Pounding rains over the last two months have set off catastrophic flooding of biblical proportions, surging over the weekend into some 20 of the 47 Kenyan counties bordering Lake Victoria – a massive trans-boundary body of water shared by Kenya, Tanzania and Uganda. Some 23 rivers empty water into the lake.
“These floods are the worst to hit the country since 1997 when heavy rains linked to the El Niño phenomenon killed more than 80 people in 24 hours”, said Abbas Gullet, Secretary General of the Kenya Red Cross after viewing the disaster area.
Hundreds have been displaced and farmland is underwater, ruining prospects for food self-sufficiency.
For decades, scientists have warned of the impact of human activities and climate variability causing unusual levels of rainfall.
“Loss of forest cover, encroachment on wetlands, lakeshores and river banks including poor land use practices, have resulted in soil erosion leading to siltation of our water bodies,” Uganda’s water and environment minister, Sam Cheptoris, said. “This has resulted in the rapid movement of water into the lakes and rivers with a lot of silt, which reduced water storage capacities of our water bodies.”
“The level is going up. We cannot stop the water,” warned Dr. Callist Tindimugaya, Ugandan commissioner for water resources planning. “Move to other areas if you are near the shores. Because water levels will increase as we release the water (from the Nalubaale Power Station) in Jinja.”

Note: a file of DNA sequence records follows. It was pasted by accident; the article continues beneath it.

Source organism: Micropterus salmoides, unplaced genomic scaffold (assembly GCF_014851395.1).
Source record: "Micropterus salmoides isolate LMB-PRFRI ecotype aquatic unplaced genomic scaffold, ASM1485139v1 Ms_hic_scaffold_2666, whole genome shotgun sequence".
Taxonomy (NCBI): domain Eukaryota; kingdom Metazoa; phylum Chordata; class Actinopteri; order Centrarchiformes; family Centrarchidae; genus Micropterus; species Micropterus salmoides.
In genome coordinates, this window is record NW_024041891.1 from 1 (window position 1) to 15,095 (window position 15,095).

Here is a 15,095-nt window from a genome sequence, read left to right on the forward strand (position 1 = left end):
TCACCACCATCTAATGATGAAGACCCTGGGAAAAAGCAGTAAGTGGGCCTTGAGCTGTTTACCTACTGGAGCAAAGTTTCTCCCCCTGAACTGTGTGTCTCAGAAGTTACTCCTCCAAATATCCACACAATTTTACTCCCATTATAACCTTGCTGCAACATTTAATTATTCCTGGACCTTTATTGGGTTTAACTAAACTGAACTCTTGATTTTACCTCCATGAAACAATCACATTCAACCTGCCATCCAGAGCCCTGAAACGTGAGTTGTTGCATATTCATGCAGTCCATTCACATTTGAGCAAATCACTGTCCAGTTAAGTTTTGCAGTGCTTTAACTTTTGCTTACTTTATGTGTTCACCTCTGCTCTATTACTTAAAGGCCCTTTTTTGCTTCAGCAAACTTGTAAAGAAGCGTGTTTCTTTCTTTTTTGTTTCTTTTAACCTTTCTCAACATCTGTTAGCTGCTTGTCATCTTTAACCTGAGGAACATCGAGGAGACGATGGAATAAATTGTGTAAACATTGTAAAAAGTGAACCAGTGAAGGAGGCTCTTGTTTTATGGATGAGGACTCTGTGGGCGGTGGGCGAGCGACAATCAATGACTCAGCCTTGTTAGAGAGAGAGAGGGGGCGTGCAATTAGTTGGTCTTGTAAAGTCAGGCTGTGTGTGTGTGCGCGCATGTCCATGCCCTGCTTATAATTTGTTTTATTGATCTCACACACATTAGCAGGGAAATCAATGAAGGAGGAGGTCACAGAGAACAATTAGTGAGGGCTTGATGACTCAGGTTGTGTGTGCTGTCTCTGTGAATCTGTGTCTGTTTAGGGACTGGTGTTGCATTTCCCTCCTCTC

“People have built all around the lake because the level had gone down previously,” he continued. “People encroached on the protection zone… The water is coming back to reclaim its position.”
“It is eroding shorelines, altering ecosystems and causing flooding and economic damage,” Raphael Kapiyo, an environmental scientist in Kenya, told the Standard Media.
There is special concern about villages and towns near the Tana River where three hydroelectric dams could be topped over by water running down from Mount Kenya.
Waterfront properties, luxury hotels and a Protea Hotel, part of Marriott International, have also been submerged in the last few weeks.
Leonard Ogolla, a village elder, is still counting losses incurred from the flooding.
“Everything I owned, including my house, has been swept away. We are hoping that we can get some help to get back on our feet,” he said.
Kenya’s meteorological department has warned the rains could continue for the next two months.
SOURCE: Global Information Network